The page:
Written By: Jackson Thomas
Remember The Godfather? Of course you do. Imagine the scene where Virgil “The Turk” Sollozzo goes to see the Corleone family about going into business together. I paraphrase:
The Turk: You’ve been in this game a long time. Help me sell my heroin by hooking me up with your connections and I’ll give you a cut of the profit.
Don Vito Corleone: Absolutely not.
If you remember, Sollozzo was neither upset nor angered by Corleone’s rejection. He was not irked at being told no. His ire was not tickled by the answer because The Don’s answer never mattered. The entire sit down was a small part of a larger plot to kill The Godfather so someone else could take over.
Like Vito Corleone, Don Emilio Barzini was a head of one of the Five Families of New York. Starting, with Sollozzo’s proposal, he set in motion a master plan to kill Corleone so he could run the city without having to worry about pesky things such as morals or values or integrity. All he cared about was money and power. The Turk and his heroin was but a pawn in Barzini’s scheme to usurp the throne of the king of the city.
They mirror this dynamic in Godfather II, only it’s Michael and Johnny Ola at the sit down, while Hyman Roth lurks in the shadows preparing for the best monologue in the trilogy. The viewer is shown that regardless of time, place or characters involved The Cycle repeats itself through different variations of the same story. Forever. One should probably ask oneself why that is. No, the answer is not lazy writing or a lack of creativity. Yes, the answer might be important.
Knowing all this, let’s take a quick look at the Penn State situation. In a nutshell, Jerry Sandusky was accused of a horrible crime and the media went nuts. More people accused him. The media went crazier. More people came forward. Media insanity intensified. And so on. And so forth. The university did what everyone assumed they would do: They freaked out and fired everyone. They tore down statues. They removed wins and championships. They erased just about everything they could regarding the stories of legends past.
The situation destroyed Joe Paterno, aka football’s Einstein. Hell, it killed him for all intents and purposes. This was a man defined by pretty much everyone who met him as humble, simple and gentle. Filled to the brim with integrity, ethics and morals. He listened. He cared. He put the team and the university ahead of himself and his ego all the time. What did all this mean upon accusation? What did all of those years of honorable service buy? Nothing. Everything fell within a few months of the allegations — an important word. Not evidence. Not convictions.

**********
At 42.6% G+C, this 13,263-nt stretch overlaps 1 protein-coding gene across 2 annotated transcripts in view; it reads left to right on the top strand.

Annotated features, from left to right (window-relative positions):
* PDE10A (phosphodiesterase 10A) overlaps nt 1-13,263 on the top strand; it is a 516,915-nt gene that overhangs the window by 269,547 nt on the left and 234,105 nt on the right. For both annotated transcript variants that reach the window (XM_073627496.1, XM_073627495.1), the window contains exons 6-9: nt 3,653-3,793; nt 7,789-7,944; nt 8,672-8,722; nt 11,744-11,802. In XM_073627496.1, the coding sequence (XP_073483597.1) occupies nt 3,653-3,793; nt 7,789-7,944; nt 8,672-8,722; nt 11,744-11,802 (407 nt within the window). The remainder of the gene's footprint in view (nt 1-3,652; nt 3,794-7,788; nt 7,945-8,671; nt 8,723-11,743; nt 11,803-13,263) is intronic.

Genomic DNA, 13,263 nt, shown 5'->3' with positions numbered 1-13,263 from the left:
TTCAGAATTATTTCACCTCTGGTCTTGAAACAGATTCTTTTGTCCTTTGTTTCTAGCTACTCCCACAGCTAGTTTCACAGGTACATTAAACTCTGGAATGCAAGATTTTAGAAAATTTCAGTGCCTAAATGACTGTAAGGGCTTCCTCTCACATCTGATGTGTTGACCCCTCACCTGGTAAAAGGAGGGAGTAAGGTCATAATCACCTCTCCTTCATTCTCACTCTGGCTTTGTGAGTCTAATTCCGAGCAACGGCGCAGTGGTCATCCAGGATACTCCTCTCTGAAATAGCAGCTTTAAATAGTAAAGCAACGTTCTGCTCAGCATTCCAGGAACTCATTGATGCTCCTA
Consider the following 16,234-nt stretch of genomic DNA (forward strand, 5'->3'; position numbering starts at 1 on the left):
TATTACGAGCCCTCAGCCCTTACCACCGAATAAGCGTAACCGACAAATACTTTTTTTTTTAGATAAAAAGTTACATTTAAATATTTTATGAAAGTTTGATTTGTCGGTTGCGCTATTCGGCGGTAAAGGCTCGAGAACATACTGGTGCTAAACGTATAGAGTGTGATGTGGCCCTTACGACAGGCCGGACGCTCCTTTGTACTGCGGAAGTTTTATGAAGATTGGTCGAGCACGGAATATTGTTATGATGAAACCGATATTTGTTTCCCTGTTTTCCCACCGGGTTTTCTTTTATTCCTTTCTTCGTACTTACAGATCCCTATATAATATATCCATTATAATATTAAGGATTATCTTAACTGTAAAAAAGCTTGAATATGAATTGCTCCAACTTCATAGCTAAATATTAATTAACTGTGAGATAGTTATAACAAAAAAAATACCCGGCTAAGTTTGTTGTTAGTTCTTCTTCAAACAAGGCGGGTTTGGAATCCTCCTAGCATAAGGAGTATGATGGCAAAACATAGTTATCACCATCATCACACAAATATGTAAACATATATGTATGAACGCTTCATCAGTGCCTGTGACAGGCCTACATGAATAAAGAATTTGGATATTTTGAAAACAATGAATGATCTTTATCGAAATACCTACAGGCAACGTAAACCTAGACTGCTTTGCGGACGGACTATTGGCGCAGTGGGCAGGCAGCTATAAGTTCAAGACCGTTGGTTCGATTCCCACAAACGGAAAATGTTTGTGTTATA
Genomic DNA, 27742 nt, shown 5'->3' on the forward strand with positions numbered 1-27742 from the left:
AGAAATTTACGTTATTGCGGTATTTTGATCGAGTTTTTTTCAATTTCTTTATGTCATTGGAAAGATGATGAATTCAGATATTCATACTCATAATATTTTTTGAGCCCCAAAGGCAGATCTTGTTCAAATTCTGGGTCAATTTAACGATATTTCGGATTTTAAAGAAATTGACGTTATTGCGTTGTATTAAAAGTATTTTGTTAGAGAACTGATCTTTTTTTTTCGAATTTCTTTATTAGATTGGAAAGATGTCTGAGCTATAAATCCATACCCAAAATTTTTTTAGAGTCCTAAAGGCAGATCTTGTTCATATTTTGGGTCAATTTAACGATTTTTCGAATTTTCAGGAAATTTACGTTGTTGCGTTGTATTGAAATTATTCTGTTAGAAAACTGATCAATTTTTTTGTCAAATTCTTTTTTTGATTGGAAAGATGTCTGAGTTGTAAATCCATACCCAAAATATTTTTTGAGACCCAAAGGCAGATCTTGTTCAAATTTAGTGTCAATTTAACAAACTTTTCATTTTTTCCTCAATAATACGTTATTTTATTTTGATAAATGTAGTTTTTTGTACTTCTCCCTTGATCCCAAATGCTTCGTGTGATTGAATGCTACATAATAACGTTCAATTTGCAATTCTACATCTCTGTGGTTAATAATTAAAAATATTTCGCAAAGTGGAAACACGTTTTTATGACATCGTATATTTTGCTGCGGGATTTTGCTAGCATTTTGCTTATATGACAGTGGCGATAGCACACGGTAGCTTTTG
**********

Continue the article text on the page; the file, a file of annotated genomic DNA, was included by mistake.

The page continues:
Penn State didn’t even wait until the trial began to start cleaning house and issuing apologies to the victims. This, of course, made the result of Sandusky’s trial a foregone conclusion. After all, how is one to receive impartial judgement when one’s peers are already convinced of something due to the constant barrage of ubiquitous media coverage? And how could those peers not be convinced of guilt when they see the accused’s employer violently shove everyone under the bus and run for cover?
(I would say they were stabbed in the back, but that would be ridiculous. It’s nearly impossible to perform a stabbing motion when one is scurrying for away like a rat.)
Back to Sandusky, I don’t know if he’s innocent or guilty. I make no argument for either side. But it’s important to point out how the media blitzkrieg decided the fate of this man long before any courtroom appearance. The rabble ate it up, as they always do during a witch trial. They were out for blood. Had they had access to torches and pitchforks, it would have been ugly. Everything he said in or out of that courtroom was irrelevant. His fate was sealed. You could almost hear Joe McCarthy cackling in delight.